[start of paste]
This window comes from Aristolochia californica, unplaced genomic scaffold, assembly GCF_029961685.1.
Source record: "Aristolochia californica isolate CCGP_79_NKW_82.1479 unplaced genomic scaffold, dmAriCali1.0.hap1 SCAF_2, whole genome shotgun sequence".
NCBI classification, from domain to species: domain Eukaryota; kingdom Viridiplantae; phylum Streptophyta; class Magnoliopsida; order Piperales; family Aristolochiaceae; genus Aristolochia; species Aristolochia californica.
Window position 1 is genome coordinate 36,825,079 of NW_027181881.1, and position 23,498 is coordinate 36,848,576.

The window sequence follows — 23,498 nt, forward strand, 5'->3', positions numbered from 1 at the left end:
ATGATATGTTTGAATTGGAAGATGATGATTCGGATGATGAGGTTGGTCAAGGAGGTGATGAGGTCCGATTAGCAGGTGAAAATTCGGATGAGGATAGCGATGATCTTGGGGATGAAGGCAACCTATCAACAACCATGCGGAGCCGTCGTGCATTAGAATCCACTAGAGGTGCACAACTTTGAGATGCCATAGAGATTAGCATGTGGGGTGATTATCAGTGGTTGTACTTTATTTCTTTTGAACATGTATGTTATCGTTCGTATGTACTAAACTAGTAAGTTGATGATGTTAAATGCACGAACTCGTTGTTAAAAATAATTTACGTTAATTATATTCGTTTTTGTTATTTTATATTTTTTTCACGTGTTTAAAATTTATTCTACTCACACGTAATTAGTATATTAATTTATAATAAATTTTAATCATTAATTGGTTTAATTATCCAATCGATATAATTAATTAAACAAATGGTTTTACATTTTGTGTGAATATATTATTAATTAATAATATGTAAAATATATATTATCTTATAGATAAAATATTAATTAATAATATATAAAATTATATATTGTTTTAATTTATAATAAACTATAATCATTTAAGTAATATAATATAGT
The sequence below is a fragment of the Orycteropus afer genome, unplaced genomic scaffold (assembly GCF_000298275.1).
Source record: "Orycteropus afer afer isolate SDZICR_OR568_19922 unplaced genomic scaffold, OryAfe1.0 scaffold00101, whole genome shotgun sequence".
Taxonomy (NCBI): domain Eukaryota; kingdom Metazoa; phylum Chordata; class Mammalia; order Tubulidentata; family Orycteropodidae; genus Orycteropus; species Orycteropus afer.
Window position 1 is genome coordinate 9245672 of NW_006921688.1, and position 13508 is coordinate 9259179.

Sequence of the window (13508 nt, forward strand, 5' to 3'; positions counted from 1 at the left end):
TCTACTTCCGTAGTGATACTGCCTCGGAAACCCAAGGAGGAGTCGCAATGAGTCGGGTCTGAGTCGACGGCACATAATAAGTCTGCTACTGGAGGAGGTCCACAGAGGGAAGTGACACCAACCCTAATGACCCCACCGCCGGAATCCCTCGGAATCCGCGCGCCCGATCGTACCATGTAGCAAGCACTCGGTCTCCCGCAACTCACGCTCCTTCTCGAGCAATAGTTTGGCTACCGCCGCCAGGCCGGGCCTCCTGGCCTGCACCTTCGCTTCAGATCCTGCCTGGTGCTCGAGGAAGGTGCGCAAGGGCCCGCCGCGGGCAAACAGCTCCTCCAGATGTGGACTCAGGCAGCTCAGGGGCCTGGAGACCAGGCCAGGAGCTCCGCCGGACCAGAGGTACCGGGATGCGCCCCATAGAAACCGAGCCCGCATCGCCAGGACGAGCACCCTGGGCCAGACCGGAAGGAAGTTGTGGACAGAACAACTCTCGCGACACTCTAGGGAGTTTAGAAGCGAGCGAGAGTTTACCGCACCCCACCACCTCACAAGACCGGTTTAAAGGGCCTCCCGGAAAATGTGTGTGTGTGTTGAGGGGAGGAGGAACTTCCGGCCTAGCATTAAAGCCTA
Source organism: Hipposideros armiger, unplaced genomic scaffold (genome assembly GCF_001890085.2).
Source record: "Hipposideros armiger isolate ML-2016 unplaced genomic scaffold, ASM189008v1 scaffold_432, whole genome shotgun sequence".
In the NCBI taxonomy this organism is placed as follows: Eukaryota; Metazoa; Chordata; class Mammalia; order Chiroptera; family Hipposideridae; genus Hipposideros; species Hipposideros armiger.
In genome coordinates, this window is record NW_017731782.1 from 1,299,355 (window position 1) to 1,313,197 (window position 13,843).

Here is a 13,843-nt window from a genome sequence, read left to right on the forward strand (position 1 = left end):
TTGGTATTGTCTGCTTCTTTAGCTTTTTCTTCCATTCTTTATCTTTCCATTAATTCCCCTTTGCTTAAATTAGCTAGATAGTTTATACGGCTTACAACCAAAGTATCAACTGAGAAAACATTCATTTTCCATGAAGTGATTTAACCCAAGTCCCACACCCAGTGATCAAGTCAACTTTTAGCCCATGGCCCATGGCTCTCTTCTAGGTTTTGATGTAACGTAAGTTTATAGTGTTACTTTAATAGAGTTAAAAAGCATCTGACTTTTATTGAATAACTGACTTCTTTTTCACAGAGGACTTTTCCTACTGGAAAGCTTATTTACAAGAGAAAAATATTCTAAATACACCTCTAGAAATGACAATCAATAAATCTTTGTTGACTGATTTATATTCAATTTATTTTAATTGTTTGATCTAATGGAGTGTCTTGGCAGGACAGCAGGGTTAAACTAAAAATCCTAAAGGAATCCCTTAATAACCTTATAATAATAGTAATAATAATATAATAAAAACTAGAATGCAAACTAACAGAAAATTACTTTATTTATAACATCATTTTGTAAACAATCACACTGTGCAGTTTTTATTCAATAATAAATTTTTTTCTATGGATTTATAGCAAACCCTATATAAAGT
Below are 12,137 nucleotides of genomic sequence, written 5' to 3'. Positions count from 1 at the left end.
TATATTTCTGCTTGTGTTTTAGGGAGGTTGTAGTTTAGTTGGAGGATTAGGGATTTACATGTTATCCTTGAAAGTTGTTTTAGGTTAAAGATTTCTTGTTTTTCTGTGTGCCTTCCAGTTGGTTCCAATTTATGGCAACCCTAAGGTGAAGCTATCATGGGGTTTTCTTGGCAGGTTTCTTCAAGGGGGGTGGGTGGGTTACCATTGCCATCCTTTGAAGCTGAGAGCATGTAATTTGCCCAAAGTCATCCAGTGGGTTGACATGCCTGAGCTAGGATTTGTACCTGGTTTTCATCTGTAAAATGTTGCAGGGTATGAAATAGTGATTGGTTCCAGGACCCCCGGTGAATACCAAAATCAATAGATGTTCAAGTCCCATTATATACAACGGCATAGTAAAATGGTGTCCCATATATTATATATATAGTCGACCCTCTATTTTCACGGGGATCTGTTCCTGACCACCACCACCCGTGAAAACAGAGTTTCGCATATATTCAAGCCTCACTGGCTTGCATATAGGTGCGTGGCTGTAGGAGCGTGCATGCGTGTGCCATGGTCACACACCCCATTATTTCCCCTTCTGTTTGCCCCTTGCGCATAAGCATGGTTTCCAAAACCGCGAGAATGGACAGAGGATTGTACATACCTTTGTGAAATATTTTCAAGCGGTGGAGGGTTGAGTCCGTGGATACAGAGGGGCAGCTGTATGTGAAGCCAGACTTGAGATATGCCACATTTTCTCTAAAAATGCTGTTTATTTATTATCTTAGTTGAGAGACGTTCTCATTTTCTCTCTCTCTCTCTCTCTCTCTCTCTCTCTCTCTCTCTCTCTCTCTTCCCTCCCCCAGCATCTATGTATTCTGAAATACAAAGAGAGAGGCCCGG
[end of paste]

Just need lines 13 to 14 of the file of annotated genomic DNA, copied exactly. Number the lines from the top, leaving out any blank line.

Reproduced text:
Source organism: Hipposideros armiger, unplaced genomic scaffold (genome assembly GCF_001890085.2).
Source record: "Hipposideros armiger isolate ML-2016 unplaced genomic scaffold, ASM189008v1 scaffold_432, whole genome shotgun sequence".